GlaxoSmithKline plc and Vir Biotechnology, Inc. today announced that the European Medicines Agency (EMA) has started a review of VIR-7831 (GSK4182136), an investigational dual-action SARS-CoV-2 monoclonal antibody, for the treatment of adults and adolescents (aged 12 years and over and weighing at least 40 kg) with COVID-19 who do not require oxygen supplementation and who are at high risk of progressing to severe COVID-19.
The review is being carried out by the EMA’s Committee for Human Medicinal Products (CHMP) under Article 5(3) of Regulation 726/2004 and will provide EU-wide recommendations for national authorities who may take evidence-based decisions on the early use of the medicine, ahead of any formal Marketing Authorisation Application.
The review will include data from an interim analysis of efficacy and safety data from the Phase 3 COMET-ICE (COVID-19 Monoclonal antibody Efficacy Trial – Intent to Care Early) trial, which evaluated VIR-7831 as monotherapy for the early treatment of COVID-19 in adults at high risk of hospitalisation. Results of the interim analysis, based on data from 583 randomised patients, demonstrated an 85% (p=0.002) reduction in hospitalisation or death in those receiving VIR-7831 compared to placebo, the primary endpoint of the trial. As a result, the Independent Data Monitoring Committee recommended that the trial be stopped for enrolment due to evidence of profound efficacy. The CHMP review will also consider data on the medicine’s quality and safety.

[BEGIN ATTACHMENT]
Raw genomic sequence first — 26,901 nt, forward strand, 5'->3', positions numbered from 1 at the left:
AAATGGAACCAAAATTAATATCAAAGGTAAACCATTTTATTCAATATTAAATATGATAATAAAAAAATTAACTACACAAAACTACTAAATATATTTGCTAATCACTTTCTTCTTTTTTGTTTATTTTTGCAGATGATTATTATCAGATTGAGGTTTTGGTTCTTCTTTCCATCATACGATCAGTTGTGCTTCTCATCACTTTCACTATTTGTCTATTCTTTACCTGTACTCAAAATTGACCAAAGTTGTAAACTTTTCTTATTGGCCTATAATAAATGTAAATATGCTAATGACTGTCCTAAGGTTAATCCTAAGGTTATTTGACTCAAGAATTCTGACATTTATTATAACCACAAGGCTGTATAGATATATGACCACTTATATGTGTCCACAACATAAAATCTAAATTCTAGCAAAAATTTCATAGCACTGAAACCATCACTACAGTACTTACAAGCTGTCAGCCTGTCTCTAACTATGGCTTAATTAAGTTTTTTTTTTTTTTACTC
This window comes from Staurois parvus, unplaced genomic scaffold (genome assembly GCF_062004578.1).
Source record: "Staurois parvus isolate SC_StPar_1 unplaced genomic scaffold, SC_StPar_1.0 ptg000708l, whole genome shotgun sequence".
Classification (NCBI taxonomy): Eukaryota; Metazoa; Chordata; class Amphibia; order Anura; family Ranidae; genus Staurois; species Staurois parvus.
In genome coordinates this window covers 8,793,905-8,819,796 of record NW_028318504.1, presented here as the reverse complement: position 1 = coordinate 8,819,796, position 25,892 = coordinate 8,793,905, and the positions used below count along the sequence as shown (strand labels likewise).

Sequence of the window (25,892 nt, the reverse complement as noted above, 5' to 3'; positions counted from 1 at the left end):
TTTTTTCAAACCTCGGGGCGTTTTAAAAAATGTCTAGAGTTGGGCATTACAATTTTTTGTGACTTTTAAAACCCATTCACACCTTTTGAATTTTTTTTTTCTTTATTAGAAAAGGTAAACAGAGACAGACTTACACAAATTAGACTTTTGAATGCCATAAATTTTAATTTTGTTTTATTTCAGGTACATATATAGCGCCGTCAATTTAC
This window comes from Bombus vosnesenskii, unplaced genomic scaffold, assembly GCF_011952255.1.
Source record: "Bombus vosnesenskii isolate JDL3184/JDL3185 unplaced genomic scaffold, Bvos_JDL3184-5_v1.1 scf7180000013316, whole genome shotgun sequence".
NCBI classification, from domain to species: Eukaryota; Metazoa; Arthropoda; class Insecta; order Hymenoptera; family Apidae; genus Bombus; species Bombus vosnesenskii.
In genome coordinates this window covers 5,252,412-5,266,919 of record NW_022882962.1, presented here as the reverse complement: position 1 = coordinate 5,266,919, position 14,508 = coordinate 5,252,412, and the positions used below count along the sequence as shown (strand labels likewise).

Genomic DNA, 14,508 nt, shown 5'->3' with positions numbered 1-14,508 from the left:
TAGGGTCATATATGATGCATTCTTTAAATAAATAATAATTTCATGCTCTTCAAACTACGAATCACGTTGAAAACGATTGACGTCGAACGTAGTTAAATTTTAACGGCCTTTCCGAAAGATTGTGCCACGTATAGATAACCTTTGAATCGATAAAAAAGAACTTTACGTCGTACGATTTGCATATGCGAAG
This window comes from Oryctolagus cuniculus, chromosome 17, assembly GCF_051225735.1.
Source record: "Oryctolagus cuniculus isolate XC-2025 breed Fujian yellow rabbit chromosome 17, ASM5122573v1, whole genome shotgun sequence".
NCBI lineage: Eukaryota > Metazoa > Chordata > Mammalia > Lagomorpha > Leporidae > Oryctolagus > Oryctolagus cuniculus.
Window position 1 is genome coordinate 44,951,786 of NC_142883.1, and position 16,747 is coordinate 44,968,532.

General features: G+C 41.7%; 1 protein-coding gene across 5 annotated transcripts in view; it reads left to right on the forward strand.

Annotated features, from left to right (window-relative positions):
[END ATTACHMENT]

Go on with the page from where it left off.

This week, the Australian Therapeutic Goods Administration (TGA), part of the Department of Health, granted VIR-7831 a provisional determination. VIR-7831 is the first anti-SARS-CoV-2 monoclonal antibody to have been granted this designation which provides a formal and transparent mechanism for accelerating the registration of promising new medicines with preliminary clinical data.
VIR-7831 is an investigational compound and has not been granted a marketing authorisation anywhere in the world. An Emergency Use Authorization (EUA) application for VIR-7831 has been submitted to the US Food and Drug Administration (FDA).
Preclinical data suggest VIR-7831 targets a highly conserved epitope of the SARS-CoV-2 spike protein, which may make it more difficult for resistance to develop. New in vitro data from pseudotyped virus assays published online in bioRxiv support this hypothesis as they demonstrate that VIR-7831 maintains activity against current circulating variants of concern including the UK, South African and Brazilian variants. Based on additional preclinical data published in bioRxiv, VIR-7831 also appears to maintain activity against the California variant.
GSK is planning to submit a full Marketing Authorisation Application (MAA) to the EMA which will include the data from the COMET-ICE trial.